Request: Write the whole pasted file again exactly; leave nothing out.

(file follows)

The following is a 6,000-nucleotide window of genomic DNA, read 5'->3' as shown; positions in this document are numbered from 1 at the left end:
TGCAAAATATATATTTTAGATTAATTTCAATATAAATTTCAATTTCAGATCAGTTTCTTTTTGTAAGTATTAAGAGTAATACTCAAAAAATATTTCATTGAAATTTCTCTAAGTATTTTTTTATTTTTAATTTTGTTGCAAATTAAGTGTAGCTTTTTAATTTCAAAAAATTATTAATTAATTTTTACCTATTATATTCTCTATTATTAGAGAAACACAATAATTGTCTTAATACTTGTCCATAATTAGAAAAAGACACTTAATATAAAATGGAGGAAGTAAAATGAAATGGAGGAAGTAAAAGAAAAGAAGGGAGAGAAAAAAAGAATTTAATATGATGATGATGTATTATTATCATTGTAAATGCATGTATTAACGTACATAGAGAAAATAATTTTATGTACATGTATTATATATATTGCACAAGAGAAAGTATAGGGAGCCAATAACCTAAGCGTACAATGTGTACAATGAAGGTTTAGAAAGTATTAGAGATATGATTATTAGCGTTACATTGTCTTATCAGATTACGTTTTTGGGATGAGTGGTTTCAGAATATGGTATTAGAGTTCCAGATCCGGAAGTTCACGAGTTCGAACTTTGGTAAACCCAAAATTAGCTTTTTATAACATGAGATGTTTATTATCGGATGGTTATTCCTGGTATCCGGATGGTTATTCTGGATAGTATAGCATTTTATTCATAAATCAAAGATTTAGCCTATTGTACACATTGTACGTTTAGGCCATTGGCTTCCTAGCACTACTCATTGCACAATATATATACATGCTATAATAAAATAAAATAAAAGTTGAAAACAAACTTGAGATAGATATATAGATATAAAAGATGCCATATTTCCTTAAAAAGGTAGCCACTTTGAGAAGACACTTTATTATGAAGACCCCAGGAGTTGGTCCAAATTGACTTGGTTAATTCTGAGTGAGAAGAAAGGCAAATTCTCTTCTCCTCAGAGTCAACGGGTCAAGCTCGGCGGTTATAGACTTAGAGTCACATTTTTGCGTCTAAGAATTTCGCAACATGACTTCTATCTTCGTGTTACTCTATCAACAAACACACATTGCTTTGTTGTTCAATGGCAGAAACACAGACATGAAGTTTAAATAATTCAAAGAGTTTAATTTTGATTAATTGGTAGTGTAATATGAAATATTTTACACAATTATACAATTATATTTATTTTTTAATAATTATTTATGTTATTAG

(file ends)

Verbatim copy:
The following is a 6,000-nucleotide window of genomic DNA, read 5'->3' as shown; positions in this document are numbered from 1 at the left end:
TGCAAAATATATATTTTAGATTAATTTCAATATAAATTTCAATTTCAGATCAGTTTCTTTTTGTAAGTATTAAGAGTAATACTCAAAAAATATTTCATTGAAATTTCTCTAAGTATTTTTTTATTTTTAATTTTGTTGCAAATTAAGTGTAGCTTTTTAATTTCAAAAAATTATTAATTAATTTTTACCTATTATATTCTCTATTATTAGAGAAACACAATAATTGTCTTAATACTTGTCCATAATTAGAAAAAGACACTTAATATAAAATGGAGGAAGTAAAATGAAATGGAGGAAGTAAAAGAAAAGAAGGGAGAGAAAAAAAGAATTTAATATGATGATGATGTATTATTATCATTGTAAATGCATGTATTAACGTACATAGAGAAAATAATTTTATGTACATGTATTATATATATTGCACAAGAGAAAGTATAGGGAGCCAATAACCTAAGCGTACAATGTGTACAATGAAGGTTTAGAAAGTATTAGAGATATGATTATTAGCGTTACATTGTCTTATCAGATTACGTTTTTGGGATGAGTGGTTTCAGAATATGGTATTAGAGTTCCAGATCCGGAAGTTCACGAGTTCGAACTTTGGTAAACCCAAAATTAGCTTTTTATAACATGAGATGTTTATTATCGGATGGTTATTCCTGGTATCCGGATGGTTATTCTGGATAGTATAGCATTTTATTCATAAATCAAAGATTTAGCCTATTGTACACATTGTACGTTTAGGCCATTGGCTTCCTAGCACTACTCATTGCACAATATATATACATGCTATAATAAAATAAAATAAAAGTTGAAAACAAACTTGAGATAGATATATAGATATAAAAGATGCCATATTTCCTTAAAAAGGTAGCCACTTTGAGAAGACACTTTATTATGAAGACCCCAGGAGTTGGTCCAAATTGACTTGGTTAATTCTGAGTGAGAAGAAAGGCAAATTCTCTTCTCCTCAGAGTCAACGGGTCAAGCTCGGCGGTTATAGACTTAGAGTCACATTTTTGCGTCTAAGAATTTCGCAACATGACTTCTATCTTCGTGTTACTCTATCAACAAACACACATTGCTTTGTTGTTCAATGGCAGAAACACAGACATGAAGTTTAAATAATTCAAAGAGTTTAATTTTGATTAATTGGTAGTGTAATATGAAATATTTTACACAATTATACAATTATATTTATTTTTTAATAATTATTTATGTTATTAG